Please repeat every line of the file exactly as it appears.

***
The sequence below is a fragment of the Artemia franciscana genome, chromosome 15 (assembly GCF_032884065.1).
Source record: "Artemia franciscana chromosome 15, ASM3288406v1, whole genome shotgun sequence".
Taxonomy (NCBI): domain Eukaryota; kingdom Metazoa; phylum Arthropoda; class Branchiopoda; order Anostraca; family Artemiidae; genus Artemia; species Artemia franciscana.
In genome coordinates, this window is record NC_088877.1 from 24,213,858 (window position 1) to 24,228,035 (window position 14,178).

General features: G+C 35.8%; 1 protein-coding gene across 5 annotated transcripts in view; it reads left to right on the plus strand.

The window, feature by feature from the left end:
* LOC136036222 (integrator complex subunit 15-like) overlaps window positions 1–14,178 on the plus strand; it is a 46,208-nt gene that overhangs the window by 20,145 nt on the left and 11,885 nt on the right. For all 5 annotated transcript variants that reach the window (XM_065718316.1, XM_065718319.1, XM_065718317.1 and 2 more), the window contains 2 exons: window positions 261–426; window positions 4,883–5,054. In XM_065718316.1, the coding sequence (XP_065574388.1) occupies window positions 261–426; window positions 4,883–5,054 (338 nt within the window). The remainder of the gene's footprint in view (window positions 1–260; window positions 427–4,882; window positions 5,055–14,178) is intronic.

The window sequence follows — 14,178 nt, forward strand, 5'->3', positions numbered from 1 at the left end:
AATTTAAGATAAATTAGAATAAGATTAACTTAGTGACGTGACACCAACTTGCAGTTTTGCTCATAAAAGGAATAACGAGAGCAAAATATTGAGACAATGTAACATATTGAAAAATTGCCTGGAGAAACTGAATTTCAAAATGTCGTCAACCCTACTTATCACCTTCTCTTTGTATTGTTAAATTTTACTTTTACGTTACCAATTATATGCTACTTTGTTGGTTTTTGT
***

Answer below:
The sequence below is a fragment of the Artemia franciscana genome, chromosome 15 (assembly GCF_032884065.1).
Source record: "Artemia franciscana chromosome 15, ASM3288406v1, whole genome shotgun sequence".
Taxonomy (NCBI): domain Eukaryota; kingdom Metazoa; phylum Arthropoda; class Branchiopoda; order Anostraca; family Artemiidae; genus Artemia; species Artemia franciscana.
In genome coordinates, this window is record NC_088877.1 from 24,213,858 (window position 1) to 24,228,035 (window position 14,178).

General features: G+C 35.8%; 1 protein-coding gene across 5 annotated transcripts in view; it reads left to right on the plus strand.

The window, feature by feature from the left end:
* LOC136036222 (integrator complex subunit 15-like) overlaps window positions 1–14,178 on the plus strand; it is a 46,208-nt gene that overhangs the window by 20,145 nt on the left and 11,885 nt on the right. For all 5 annotated transcript variants that reach the window (XM_065718316.1, XM_065718319.1, XM_065718317.1 and 2 more), the window contains 2 exons: window positions 261–426; window positions 4,883–5,054. In XM_065718316.1, the coding sequence (XP_065574388.1) occupies window positions 261–426; window positions 4,883–5,054 (338 nt within the window). The remainder of the gene's footprint in view (window positions 1–260; window positions 427–4,882; window positions 5,055–14,178) is intronic.

The window sequence follows — 14,178 nt, forward strand, 5'->3', positions numbered from 1 at the left end:
AATTTAAGATAAATTAGAATAAGATTAACTTAGTGACGTGACACCAACTTGCAGTTTTGCTCATAAAAGGAATAACGAGAGCAAAATATTGAGACAATGTAACATATTGAAAAATTGCCTGGAGAAACTGAATTTCAAAATGTCGTCAACCCTACTTATCACCTTCTCTTTGTATTGTTAAATTTTACTTTTACGTTACCAATTATATGCTACTTTGTTGGTTTTTGT